CANFORD School near Wimborne has made global science history by becoming the first school in the world to test fire a 1000lbf hybrid rocket motor.
The event was part of the school's inaugural 'It really IS rocket science' event, a day of Physics, Engineering and Chemistry for pupils from schools in Poole, Bournemouth and the surrounding areas.
The event was hosted by resident mad scientist Steve Excell from Canford's Physics Department with assistance from David Lowe, Cobham engineer and STEMNET coordinator Jan Peters. The event funding came from various sources including The Institute of Physics.
Speed-racer Carolynne Campbell-Knight brought her team: husband and engineer David Knight, and driver-in-training John London who also runs Out of This World learning. With them came their latest evolution of the rocket powered racing car 'Knight's Arrow'. A self-confessed rocket science fanatic, Carolynne has built and raced various cars over the years which make Lewis Hamilton's F1 racer seem pedestrian, being ten times as powerful as Hamilton's championship winning cars and reaching 100mph in less than half a second, and the team are aiming for 0-400mph in less than half a mile!
Pupils from five local schools - Poole High, Bournemouth School, Oakmead, The Bourne Academy and West Moors - came along to enjoy the afternoon, which began with a lecture by Carolynne Knight on rocket science in Canford's Gisborough Hall, before moving out into the school grounds for science displays, some explosive Physics and Chemistry demonstrations, missile making competitions, and the chance to see some Greenpower Formula24 electric racing cars: one built by the Canford School and another by the Bourne Academy, both under direction by Steve from Canford.
The visiting schools had been busy building their own model rocket cars in advance of the day with sparks literally flying as they raced down the Canford track. Congratulations go to winners of the rocket car races: Bournemouth School (KS3), The Bourne Academy (GCSE), and Bournemouth School (Advanced level engineering category). The Make-a-missile competition was won by a girl from Poole High School.
The highlight was the exciting test firing of a 'military-spec' hybrid rocket motor. Burning eco-friendly biodiesel with an exhaust velocity of 25000 miles per hour and 1000 lb of thrust, this was the largest ever fired at an educational establishment anywhere in the world. Sixth Form Physics students from Canford installed their home built datalogging kit and experiments onto the test rig of the rocket and now plan to report their findings to all visiting schools for teaching purposes. Carolynne was pleased with the results of the 'hugely successful test' and the pupils' data will inform the next evolution of engineering built into the motors of Knight's Arrow in the future. "We have some real, useable, data from this test and from the pupils' experiments," Carolynne said after the test. The winners of the KS3 rocket races from Bournemouth School ignited the rocket. Two Canford sixth formers, Will Hauser and Laura Andrews, who had impressed Carolynne on an earlier visit to the school, opened the taps to unleash the full force of the rocket.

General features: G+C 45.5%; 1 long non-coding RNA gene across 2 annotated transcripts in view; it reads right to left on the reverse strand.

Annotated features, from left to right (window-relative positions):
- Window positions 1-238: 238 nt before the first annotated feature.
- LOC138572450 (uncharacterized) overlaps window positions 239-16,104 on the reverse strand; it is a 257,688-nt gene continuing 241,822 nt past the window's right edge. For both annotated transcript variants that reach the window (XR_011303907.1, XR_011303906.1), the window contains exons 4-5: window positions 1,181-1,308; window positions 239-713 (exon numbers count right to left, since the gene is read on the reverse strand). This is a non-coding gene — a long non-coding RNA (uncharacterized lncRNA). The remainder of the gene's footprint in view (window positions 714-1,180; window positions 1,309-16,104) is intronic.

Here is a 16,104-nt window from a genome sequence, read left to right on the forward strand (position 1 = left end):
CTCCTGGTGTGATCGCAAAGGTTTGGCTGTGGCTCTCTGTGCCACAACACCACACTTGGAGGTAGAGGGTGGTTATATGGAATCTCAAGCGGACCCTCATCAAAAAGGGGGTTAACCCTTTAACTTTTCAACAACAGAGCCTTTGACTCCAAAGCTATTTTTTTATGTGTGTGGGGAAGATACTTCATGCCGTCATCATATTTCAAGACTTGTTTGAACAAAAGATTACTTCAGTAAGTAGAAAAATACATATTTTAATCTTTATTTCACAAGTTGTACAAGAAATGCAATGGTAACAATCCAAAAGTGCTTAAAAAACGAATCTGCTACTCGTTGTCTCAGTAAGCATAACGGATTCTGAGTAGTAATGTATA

Also during the day, the final assessment for the Guinness World Records officially took place, with Canford hoping to declare ownership of the world's largest working Newton's cradle as a result. This was designed by pupils and unveiled at last year's Speech Day but had yet to be verified officially for Guinness. Weighing in at approximately 2½ tons, with balls nearly 90kg each, you'd need a very large desk for this executive toy!
Carolynne was delighted with the enthusiasm for science and engineering from all those involved in the day's events.
"I would like to thank the fantastic staff and pupils at Canford for having the vision to bring the practical, cutting edge engineering into the school and sharing it with the local community."
Steve Excell from Canford's Physics department, who masterminded the event, commented:"The whole idea of the day was to inspire the next generation of scientists. All the cool gadgets you see on television and in the movies; from teleporters, hover cars, Iron-Man rocket suits, Batmobiles. These are everyday real-life things for us 'geeks'. Being a science geek is great fun and a very exciting and rewarding thing to do with your lives, but it takes a great deal of nous and hard work. This country is desperately short of good scientists and engineers, and if we light the spark of inspiration in just one pupil today then it will have been a very worthwhile adventure."